To address this challenge, a fast, simple, stable and affordable fabrication method of SERS-active substrates is required. A research group at the Industrial Materials Institute, National Research Council (IMI-NRC) of Canada developed a general procedure to design and fabricate SERS active substrates in a more affordable way based on a nanoimprint lithography method. By using this technique as well as numerical near-field simulations, several types of SERS substrates were optimized, fabricated and used to detect the presence of either strong or weak scattering molecules, as well as photo-chemically sensitive molecules. Moreover, these rapidly fabricated nanostructured SERS active substrates can be successfully used to detect either labeled or label-free DNA molecules.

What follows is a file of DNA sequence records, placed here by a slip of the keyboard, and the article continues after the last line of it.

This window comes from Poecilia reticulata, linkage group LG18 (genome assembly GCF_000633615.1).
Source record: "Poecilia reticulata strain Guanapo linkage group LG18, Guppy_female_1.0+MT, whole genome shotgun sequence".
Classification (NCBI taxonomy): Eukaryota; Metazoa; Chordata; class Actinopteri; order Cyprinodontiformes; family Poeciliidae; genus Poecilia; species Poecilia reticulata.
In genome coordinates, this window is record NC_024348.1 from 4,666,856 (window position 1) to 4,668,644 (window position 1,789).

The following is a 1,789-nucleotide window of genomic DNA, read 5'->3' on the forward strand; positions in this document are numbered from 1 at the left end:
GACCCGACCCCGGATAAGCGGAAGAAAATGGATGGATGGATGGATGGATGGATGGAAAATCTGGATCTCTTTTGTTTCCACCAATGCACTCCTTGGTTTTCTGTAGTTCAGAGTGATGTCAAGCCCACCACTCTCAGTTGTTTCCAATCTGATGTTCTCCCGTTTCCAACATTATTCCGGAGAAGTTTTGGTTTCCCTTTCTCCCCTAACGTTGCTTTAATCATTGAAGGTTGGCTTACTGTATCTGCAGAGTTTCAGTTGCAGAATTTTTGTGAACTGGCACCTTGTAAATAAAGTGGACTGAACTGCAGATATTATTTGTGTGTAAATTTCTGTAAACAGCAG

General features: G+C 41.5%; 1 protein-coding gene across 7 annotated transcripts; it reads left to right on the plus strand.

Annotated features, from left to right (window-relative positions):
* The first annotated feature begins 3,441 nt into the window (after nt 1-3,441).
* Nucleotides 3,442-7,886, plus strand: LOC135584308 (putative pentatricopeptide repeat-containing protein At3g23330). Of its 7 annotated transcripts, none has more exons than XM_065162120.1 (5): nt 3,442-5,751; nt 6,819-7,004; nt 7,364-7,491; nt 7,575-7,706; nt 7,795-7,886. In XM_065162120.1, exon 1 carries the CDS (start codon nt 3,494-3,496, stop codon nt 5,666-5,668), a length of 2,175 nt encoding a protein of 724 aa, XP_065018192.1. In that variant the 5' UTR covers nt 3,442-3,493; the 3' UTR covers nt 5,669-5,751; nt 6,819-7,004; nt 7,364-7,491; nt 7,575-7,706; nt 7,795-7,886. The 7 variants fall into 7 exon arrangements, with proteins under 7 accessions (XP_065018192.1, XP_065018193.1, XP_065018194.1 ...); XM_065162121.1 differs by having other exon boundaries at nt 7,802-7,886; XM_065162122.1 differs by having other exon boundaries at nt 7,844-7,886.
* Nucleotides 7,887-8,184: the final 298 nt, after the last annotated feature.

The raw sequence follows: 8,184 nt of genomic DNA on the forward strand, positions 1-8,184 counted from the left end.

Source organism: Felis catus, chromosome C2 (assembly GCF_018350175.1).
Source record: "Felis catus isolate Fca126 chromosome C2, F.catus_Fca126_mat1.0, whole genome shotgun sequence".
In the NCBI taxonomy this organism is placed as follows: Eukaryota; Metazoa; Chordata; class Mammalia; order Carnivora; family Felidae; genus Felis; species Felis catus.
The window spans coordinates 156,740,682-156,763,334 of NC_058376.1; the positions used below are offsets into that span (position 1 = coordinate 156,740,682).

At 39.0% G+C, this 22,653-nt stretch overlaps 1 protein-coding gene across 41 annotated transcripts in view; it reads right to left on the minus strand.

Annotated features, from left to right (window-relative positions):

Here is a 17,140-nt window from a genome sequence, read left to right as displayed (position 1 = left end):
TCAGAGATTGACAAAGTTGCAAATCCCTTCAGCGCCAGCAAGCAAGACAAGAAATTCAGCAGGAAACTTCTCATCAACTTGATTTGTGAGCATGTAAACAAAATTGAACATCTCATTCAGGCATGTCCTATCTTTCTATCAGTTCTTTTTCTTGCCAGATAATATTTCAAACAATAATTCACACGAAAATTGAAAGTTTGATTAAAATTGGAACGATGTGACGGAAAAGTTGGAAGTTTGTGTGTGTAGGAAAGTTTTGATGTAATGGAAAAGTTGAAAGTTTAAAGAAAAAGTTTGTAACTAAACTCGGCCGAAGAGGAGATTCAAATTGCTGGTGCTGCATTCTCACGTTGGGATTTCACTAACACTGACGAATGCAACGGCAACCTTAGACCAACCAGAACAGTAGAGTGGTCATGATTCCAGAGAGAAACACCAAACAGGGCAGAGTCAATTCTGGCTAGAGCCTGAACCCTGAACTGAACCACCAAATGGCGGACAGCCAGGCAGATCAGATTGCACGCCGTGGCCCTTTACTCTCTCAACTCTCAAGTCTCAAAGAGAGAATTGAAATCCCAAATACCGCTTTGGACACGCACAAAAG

These recent developments are paving the way toward the development of low-cost SERS substrates integrated with plastic-based lab-on-chip systems for large-scale diagnostic devices.